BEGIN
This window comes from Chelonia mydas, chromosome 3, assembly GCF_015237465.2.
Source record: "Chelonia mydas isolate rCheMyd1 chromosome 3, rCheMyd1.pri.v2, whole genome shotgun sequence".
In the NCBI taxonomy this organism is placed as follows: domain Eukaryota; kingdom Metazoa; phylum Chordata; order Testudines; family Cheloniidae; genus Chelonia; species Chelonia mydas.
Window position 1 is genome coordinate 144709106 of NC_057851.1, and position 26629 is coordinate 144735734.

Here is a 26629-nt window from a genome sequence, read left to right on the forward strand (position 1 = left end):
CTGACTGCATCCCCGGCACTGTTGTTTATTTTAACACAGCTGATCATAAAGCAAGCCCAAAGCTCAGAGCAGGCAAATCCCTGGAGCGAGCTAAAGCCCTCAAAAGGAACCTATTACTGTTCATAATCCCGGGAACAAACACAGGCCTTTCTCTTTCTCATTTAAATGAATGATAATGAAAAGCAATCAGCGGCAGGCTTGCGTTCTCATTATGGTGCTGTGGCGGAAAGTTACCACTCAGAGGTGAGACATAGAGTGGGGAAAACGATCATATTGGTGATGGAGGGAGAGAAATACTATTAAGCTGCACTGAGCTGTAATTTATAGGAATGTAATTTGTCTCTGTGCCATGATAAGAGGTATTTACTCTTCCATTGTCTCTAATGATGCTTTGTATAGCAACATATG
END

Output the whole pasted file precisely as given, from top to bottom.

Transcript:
This window comes from Chelonia mydas, chromosome 3, assembly GCF_015237465.2.
Source record: "Chelonia mydas isolate rCheMyd1 chromosome 3, rCheMyd1.pri.v2, whole genome shotgun sequence".
In the NCBI taxonomy this organism is placed as follows: domain Eukaryota; kingdom Metazoa; phylum Chordata; order Testudines; family Cheloniidae; genus Chelonia; species Chelonia mydas.
Window position 1 is genome coordinate 144709106 of NC_057851.1, and position 26629 is coordinate 144735734.

Here is a 26629-nt window from a genome sequence, read left to right on the forward strand (position 1 = left end):
CTGACTGCATCCCCGGCACTGTTGTTTATTTTAACACAGCTGATCATAAAGCAAGCCCAAAGCTCAGAGCAGGCAAATCCCTGGAGCGAGCTAAAGCCCTCAAAAGGAACCTATTACTGTTCATAATCCCGGGAACAAACACAGGCCTTTCTCTTTCTCATTTAAATGAATGATAATGAAAAGCAATCAGCGGCAGGCTTGCGTTCTCATTATGGTGCTGTGGCGGAAAGTTACCACTCAGAGGTGAGACATAGAGTGGGGAAAACGATCATATTGGTGATGGAGGGAGAGAAATACTATTAAGCTGCACTGAGCTGTAATTTATAGGAATGTAATTTGTCTCTGTGCCATGATAAGAGGTATTTACTCTTCCATTGTCTCTAATGATGCTTTGTATAGCAACATATG